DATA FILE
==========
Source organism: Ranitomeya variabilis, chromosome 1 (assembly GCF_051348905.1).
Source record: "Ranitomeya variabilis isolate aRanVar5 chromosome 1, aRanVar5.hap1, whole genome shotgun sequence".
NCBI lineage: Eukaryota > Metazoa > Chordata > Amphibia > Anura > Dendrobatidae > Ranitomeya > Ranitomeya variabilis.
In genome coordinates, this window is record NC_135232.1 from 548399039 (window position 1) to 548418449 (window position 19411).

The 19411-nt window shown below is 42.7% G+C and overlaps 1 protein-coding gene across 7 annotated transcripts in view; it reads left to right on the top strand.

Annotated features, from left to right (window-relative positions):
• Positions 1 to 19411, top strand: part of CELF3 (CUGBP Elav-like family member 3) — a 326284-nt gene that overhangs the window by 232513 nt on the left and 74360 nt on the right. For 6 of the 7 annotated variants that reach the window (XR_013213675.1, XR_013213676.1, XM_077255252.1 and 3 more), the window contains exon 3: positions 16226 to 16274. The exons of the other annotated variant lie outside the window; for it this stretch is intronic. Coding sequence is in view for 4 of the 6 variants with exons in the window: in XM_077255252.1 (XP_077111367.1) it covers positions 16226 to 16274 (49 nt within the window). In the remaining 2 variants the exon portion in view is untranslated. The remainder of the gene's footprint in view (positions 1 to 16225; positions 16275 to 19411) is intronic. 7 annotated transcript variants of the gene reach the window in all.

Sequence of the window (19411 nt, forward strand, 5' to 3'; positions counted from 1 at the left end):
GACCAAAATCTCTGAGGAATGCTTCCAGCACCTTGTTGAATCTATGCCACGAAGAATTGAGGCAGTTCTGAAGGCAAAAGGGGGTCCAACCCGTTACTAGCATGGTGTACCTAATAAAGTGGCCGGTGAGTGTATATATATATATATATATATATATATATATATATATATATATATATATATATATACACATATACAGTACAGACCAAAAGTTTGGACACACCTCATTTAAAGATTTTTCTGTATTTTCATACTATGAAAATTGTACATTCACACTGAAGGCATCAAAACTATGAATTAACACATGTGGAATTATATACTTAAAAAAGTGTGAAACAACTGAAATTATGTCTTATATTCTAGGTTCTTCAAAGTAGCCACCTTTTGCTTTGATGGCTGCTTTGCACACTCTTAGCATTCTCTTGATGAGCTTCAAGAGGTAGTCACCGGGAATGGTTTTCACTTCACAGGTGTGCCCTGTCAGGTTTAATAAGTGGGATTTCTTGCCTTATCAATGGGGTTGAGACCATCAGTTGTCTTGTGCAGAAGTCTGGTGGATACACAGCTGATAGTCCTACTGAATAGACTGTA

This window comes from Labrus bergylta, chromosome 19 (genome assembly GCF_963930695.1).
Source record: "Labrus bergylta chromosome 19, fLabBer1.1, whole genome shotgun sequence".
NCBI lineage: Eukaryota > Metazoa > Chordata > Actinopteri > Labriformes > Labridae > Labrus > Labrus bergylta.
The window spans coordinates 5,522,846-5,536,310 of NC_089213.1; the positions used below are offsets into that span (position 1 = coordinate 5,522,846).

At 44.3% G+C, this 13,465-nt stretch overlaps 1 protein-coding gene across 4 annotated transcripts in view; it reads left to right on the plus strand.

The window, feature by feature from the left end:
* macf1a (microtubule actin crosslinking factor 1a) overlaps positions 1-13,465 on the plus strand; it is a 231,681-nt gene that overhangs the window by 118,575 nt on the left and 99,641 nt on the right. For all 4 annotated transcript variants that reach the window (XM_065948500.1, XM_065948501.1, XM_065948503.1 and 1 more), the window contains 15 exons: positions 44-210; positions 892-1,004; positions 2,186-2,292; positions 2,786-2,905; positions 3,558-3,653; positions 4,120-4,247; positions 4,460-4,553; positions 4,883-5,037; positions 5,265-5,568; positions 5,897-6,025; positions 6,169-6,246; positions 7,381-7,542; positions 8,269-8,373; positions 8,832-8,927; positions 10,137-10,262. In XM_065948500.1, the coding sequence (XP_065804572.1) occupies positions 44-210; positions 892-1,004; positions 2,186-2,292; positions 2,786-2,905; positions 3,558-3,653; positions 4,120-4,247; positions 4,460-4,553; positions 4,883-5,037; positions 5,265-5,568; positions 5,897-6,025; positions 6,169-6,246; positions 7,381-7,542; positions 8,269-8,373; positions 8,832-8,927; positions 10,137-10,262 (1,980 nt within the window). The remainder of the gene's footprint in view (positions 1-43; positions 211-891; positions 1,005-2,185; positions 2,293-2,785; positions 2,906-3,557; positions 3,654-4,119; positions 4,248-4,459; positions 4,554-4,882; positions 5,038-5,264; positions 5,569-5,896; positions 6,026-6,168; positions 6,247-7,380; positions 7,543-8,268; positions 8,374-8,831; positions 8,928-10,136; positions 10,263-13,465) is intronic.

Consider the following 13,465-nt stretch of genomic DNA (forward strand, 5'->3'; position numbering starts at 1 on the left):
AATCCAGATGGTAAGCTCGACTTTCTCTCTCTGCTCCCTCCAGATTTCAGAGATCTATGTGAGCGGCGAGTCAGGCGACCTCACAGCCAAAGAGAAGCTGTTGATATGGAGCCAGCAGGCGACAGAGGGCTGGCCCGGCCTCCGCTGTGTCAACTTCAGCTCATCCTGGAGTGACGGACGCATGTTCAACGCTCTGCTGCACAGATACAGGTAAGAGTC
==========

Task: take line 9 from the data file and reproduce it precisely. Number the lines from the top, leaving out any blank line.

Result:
GACCAAAATCTCTGAGGAATGCTTCCAGCACCTTGTTGAATCTATGCCACGAAGAATTGAGGCAGTTCTGAAGGCAAAAGGGGGTCCAACCCGTTACTAGCATGGTGTACCTAATAAAGTGGCCGGTGAGTGTATATATATATATATATATATATATATATATATATATATATATATATATATATATACACATATACAGTACAGACCAAAAGTTTGGACACACCTCATTTAAAGATTTTTCTGTATTTTCATACTATGAAAATTGTACATTCACACTGAAGGCATCAAAACTATGAATTAACACATGTGGAATTATATACTTAAAAAAGTGTGAAACAACTGAAATTATGTCTTATATTCTAGGTTCTTCAAAGTAGCCACCTTTTGCTTTGATGGCTGCTTTGCACACTCTTAGCATTCTCTTGATGAGCTTCAAGAGGTAGTCACCGGGAATGGTTTTCACTTCACAGGTGTGCCCTGTCAGGTTTAATAAGTGGGATTTCTTGCCTTATCAATGGGGTTGAGACCATCAGTTGTCTTGTGCAGAAGTCTGGTGGATACACAGCTGATAGTCCTACTGAATAGACTGTA